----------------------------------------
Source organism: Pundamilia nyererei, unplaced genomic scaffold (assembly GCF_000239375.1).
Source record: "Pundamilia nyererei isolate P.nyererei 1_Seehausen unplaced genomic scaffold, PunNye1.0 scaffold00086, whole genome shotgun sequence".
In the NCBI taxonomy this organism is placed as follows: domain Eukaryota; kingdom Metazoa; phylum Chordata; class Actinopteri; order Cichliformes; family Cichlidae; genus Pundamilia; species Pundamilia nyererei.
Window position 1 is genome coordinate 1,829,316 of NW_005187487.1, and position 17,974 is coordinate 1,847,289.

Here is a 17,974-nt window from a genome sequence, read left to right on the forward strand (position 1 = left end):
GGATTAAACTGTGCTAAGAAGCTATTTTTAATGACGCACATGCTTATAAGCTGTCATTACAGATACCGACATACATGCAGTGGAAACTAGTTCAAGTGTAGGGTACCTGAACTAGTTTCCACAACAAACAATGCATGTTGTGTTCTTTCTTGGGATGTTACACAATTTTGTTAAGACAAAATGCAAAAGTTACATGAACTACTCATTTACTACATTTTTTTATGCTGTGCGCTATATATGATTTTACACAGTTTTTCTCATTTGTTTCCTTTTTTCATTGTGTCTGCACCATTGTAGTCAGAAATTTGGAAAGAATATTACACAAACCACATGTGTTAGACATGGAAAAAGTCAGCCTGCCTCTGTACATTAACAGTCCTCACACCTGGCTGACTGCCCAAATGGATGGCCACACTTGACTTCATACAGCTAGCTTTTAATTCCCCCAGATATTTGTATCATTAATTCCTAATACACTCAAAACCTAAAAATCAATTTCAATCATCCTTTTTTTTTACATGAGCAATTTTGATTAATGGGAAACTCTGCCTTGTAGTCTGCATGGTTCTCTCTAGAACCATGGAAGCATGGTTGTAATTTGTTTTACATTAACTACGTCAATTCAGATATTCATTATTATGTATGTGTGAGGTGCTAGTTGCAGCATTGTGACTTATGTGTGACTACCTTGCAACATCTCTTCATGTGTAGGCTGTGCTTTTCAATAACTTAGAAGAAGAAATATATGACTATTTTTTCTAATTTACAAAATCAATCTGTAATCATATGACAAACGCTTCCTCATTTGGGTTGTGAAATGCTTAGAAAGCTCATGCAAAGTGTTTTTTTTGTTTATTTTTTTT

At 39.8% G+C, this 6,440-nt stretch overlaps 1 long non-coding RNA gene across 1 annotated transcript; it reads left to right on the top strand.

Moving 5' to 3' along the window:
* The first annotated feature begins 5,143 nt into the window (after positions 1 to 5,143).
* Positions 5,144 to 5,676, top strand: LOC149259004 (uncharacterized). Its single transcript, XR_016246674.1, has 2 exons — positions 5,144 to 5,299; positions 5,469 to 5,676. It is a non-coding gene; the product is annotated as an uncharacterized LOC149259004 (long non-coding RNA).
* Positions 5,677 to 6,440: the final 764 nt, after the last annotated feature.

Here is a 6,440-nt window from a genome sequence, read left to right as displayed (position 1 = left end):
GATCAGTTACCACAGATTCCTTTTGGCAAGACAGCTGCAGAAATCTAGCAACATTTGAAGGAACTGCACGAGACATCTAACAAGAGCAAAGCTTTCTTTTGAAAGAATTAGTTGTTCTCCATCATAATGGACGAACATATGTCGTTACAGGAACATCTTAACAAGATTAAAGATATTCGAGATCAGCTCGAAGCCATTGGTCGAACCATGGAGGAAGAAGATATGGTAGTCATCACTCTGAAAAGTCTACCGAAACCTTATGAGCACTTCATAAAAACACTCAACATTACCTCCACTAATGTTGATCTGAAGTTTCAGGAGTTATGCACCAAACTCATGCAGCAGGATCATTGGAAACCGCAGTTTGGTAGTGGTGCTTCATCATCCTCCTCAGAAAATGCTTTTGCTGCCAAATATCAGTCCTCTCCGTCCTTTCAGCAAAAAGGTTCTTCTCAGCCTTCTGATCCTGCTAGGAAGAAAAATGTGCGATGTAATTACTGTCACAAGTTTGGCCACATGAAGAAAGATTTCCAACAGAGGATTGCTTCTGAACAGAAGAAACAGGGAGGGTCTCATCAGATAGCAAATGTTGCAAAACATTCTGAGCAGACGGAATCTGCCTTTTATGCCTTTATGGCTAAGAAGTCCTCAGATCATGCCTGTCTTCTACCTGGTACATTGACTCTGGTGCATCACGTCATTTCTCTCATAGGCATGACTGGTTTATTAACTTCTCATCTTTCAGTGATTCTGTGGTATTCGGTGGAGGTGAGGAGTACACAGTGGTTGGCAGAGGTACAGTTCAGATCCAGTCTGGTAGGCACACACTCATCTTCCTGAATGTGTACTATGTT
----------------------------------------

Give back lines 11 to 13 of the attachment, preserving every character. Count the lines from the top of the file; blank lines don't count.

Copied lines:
* Positions 5,677 to 6,440: the final 764 nt, after the last annotated feature.

Here is a 6,440-nt window from a genome sequence, read left to right as displayed (position 1 = left end):
GATCAGTTACCACAGATTCCTTTTGGCAAGACAGCTGCAGAAATCTAGCAACATTTGAAGGAACTGCACGAGACATCTAACAAGAGCAAAGCTTTCTTTTGAAAGAATTAGTTGTTCTCCATCATAATGGACGAACATATGTCGTTACAGGAACATCTTAACAAGATTAAAGATATTCGAGATCAGCTCGAAGCCATTGGTCGAACCATGGAGGAAGAAGATATGGTAGTCATCACTCTGAAAAGTCTACCGAAACCTTATGAGCACTTCATAAAAACACTCAACATTACCTCCACTAATGTTGATCTGAAGTTTCAGGAGTTATGCACCAAACTCATGCAGCAGGATCATTGGAAACCGCAGTTTGGTAGTGGTGCTTCATCATCCTCCTCAGAAAATGCTTTTGCTGCCAAATATCAGTCCTCTCCGTCCTTTCAGCAAAAAGGTTCTTCTCAGCCTTCTGATCCTGCTAGGAAGAAAAATGTGCGATGTAATTACTGTCACAAGTTTGGCCACATGAAGAAAGATTTCCAACAGAGGATTGCTTCTGAACAGAAGAAACAGGGAGGGTCTCATCAGATAGCAAATGTTGCAAAACATTCTGAGCAGACGGAATCTGCCTTTTATGCCTTTATGGCTAAGAAGTCCTCAGATCATGCCTGTCTTCTACCTGGTACATTGACTCTGGTGCATCACGTCATTTCTCTCATAGGCATGACTGGTTTATTAACTTCTCATCTTTCAGTGATTCTGTGGTATTCGGTGGAGGTGAGGAGTACACAGTGGTTGGCAGAGGTACAGTTCAGATCCAGTCTGGTAGGCACACACTCATCTTCCTGAATGTGTACTATGTT